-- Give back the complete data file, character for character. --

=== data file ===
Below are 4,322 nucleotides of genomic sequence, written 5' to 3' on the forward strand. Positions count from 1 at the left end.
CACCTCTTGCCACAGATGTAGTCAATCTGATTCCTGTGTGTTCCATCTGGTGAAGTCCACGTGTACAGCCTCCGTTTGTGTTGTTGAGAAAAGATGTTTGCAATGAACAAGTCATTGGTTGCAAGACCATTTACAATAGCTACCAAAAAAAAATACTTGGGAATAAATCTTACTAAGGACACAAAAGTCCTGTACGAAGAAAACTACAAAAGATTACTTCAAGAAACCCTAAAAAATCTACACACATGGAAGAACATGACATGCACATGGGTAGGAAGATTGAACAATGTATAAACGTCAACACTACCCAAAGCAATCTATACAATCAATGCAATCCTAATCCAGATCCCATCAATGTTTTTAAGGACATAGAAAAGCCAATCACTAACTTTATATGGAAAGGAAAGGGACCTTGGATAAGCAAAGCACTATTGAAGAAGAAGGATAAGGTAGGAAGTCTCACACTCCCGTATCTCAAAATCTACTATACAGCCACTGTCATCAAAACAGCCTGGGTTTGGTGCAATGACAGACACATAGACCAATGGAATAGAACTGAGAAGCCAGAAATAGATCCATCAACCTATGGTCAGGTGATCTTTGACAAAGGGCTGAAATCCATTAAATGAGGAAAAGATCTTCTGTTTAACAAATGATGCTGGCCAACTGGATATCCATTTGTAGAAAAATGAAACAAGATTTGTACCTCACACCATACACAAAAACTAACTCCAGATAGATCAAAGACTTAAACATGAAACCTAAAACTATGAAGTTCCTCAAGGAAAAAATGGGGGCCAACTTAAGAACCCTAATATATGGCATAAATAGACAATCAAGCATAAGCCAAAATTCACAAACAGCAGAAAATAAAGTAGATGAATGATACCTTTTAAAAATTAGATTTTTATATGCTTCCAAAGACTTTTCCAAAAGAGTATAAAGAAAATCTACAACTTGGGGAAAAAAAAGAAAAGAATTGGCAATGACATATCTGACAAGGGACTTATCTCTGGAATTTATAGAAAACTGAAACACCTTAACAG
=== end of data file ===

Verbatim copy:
Below are 4,322 nucleotides of genomic sequence, written 5' to 3' on the forward strand. Positions count from 1 at the left end.
CACCTCTTGCCACAGATGTAGTCAATCTGATTCCTGTGTGTTCCATCTGGTGAAGTCCACGTGTACAGCCTCCGTTTGTGTTGTTGAGAAAAGATGTTTGCAATGAACAAGTCATTGGTTGCAAGACCATTTACAATAGCTACCAAAAAAAAATACTTGGGAATAAATCTTACTAAGGACACAAAAGTCCTGTACGAAGAAAACTACAAAAGATTACTTCAAGAAACCCTAAAAAATCTACACACATGGAAGAACATGACATGCACATGGGTAGGAAGATTGAACAATGTATAAACGTCAACACTACCCAAAGCAATCTATACAATCAATGCAATCCTAATCCAGATCCCATCAATGTTTTTAAGGACATAGAAAAGCCAATCACTAACTTTATATGGAAAGGAAAGGGACCTTGGATAAGCAAAGCACTATTGAAGAAGAAGGATAAGGTAGGAAGTCTCACACTCCCGTATCTCAAAATCTACTATACAGCCACTGTCATCAAAACAGCCTGGGTTTGGTGCAATGACAGACACATAGACCAATGGAATAGAACTGAGAAGCCAGAAATAGATCCATCAACCTATGGTCAGGTGATCTTTGACAAAGGGCTGAAATCCATTAAATGAGGAAAAGATCTTCTGTTTAACAAATGATGCTGGCCAACTGGATATCCATTTGTAGAAAAATGAAACAAGATTTGTACCTCACACCATACACAAAAACTAACTCCAGATAGATCAAAGACTTAAACATGAAACCTAAAACTATGAAGTTCCTCAAGGAAAAAATGGGGGCCAACTTAAGAACCCTAATATATGGCATAAATAGACAATCAAGCATAAGCCAAAATTCACAAACAGCAGAAAATAAAGTAGATGAATGATACCTTTTAAAAATTAGATTTTTATATGCTTCCAAAGACTTTTCCAAAAGAGTATAAAGAAAATCTACAACTTGGGGAAAAAAAAGAAAAGAATTGGCAATGACATATCTGACAAGGGACTTATCTCTGGAATTTATAGAAAACTGAAACACCTTAACAG